Toasted Coconut Hair Is the Low-Maintenance Way for Brunettes to Go Bronde This Fall
Toasted coconut isn't just a fun doughnut, iced coffee, or cookie flavor. It's also the name of a new bronde hair-color trend that stylists on Instagram are loving.
With fall fast approaching, people are dyeing their hair deep brunette hues at the roots and bright blonde at the ends for a high-contrast look. We asked two hairstylists to share all the basics you need to know about toasted coconut hair.
What exactly is toasted coconut hair?
Typically, bronde, which combines blonde and brown tones, focuses on having more brown all over with dimensional blonde highlights placed throughout. Toasted coconut, on the other hand, is less about intermingling the two popular hair colors and more about gradually fading them into each other like a 2018 take on ombré hair. "It's a very rich, dark root that softly transitions and melts into blonder ends," explains Ami Rexroth, a Baltimore-based colorist.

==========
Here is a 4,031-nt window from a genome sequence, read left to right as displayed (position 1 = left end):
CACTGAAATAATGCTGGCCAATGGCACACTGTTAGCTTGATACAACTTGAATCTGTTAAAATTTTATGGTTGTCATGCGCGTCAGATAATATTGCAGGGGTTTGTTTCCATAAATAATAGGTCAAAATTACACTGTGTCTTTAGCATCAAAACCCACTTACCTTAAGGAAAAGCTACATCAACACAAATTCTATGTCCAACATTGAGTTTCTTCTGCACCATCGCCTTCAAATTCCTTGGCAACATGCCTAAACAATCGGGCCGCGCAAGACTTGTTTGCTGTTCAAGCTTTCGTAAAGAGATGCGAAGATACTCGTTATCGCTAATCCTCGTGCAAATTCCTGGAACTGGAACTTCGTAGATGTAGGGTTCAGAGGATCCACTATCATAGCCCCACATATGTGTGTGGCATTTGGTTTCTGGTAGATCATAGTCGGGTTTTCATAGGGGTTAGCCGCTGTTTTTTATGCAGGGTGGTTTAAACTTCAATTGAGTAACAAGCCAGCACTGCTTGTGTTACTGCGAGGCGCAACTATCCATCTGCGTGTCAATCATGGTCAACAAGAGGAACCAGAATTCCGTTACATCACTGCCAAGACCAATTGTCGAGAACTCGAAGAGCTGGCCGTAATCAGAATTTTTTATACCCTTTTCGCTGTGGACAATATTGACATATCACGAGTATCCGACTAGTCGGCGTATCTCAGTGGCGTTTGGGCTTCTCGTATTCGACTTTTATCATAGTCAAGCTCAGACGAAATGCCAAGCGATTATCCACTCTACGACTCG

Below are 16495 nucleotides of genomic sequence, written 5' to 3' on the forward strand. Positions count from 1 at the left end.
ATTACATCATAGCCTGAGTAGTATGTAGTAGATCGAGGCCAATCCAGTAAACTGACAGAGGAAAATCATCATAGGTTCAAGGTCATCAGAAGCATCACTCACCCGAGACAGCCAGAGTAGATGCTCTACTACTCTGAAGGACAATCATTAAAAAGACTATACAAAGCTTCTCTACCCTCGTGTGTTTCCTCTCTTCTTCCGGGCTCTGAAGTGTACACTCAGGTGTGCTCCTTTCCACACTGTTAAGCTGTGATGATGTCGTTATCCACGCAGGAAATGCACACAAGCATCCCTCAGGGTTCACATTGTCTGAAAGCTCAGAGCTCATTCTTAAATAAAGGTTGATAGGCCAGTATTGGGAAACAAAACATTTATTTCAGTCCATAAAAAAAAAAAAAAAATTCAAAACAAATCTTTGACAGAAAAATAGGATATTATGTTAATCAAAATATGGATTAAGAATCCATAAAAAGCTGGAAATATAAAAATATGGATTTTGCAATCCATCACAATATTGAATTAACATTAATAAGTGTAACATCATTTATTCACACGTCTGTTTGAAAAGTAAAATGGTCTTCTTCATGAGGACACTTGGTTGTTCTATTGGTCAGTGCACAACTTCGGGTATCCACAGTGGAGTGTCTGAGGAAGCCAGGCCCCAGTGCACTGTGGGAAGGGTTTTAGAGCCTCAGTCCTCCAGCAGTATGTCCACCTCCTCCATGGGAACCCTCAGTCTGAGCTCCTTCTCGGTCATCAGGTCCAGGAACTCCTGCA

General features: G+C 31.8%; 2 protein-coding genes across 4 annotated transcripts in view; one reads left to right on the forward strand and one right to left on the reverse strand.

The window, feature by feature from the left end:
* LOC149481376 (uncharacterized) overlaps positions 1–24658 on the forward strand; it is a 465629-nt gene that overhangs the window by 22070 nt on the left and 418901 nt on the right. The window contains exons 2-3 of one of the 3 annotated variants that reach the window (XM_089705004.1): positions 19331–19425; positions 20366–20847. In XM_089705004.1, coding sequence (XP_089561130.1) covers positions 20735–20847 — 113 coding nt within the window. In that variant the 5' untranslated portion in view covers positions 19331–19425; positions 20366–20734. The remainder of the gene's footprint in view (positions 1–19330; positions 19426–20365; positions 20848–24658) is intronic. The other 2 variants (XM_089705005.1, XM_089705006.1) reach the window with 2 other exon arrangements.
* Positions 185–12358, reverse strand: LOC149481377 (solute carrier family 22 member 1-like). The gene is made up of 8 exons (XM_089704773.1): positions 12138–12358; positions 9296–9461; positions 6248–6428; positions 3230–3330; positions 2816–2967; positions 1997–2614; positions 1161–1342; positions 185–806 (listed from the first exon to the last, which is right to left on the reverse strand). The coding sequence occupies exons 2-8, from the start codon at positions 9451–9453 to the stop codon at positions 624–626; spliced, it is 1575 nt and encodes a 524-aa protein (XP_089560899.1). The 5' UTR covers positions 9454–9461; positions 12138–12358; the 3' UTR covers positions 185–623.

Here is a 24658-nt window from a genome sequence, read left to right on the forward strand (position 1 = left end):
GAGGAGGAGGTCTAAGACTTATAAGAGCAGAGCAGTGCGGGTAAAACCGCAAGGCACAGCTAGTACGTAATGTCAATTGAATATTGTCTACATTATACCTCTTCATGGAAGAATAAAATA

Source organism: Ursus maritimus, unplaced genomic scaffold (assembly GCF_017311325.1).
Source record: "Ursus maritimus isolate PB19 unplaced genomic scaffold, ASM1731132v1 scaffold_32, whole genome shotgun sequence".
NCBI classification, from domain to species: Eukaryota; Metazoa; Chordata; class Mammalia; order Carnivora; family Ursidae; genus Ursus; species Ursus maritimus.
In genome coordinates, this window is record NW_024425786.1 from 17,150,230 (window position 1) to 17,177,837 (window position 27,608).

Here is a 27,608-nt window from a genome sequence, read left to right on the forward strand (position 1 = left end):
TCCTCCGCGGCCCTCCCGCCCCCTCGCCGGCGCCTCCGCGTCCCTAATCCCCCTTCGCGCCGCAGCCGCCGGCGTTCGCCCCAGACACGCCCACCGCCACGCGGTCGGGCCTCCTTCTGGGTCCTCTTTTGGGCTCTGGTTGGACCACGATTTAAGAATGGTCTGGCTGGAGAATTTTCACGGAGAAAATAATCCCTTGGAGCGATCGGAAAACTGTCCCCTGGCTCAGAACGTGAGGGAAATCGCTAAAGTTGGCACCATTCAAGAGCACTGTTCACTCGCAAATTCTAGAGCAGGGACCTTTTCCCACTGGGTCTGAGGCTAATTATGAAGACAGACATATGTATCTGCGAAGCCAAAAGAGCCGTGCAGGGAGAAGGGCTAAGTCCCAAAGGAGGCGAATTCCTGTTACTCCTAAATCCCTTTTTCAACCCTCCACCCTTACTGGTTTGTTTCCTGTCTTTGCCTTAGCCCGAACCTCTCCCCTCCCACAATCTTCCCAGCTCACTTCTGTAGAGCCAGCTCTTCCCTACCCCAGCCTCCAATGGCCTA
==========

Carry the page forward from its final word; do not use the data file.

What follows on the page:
How do you get toasted coconut hair?
When Atlanta-based hairstylist Kayluh Stewart recently gave one of her clients toasted coconut hair, the process went like this: Stewart started off by dyeing her client's naturally brown hair a deeper shade to add depth and dimension to her roots, so the blonde ends would look even brighter. Next, lightener was carefully painted on with the popular color-melting technique. (For those who are unfamiliar with it, it's when colorists seamlessly blend shades together without any lines of demarcation.) After the bleach processed, Stewart toned the blonde with the iciest toner she could find to create the bold contrast that defines toasted coconut hair. (However, Rexroth mastered the same effect with a more honey-blonde shade.)
Who are the best candidates for toasted coconut hair?
Those who are naturally brunette should definitely take note. Since your roots will already be dark enough, Rexroth says toasted coconut is a low-maintenance way to add a rich, dimensional effect with bright tones to your hair. You won't have to worry about root touch-ups because the look will just become toastier, if you will, as your hair grows.
If you have gray hair and want some coverage, toasted coconut hair is still an option for you. Expect your hairstylist to dye your hair all over with a base color first, though. Once it's set, they'll go in with the lightener for the blonde section with a technique that is most comfortable for them, Rexroth says.
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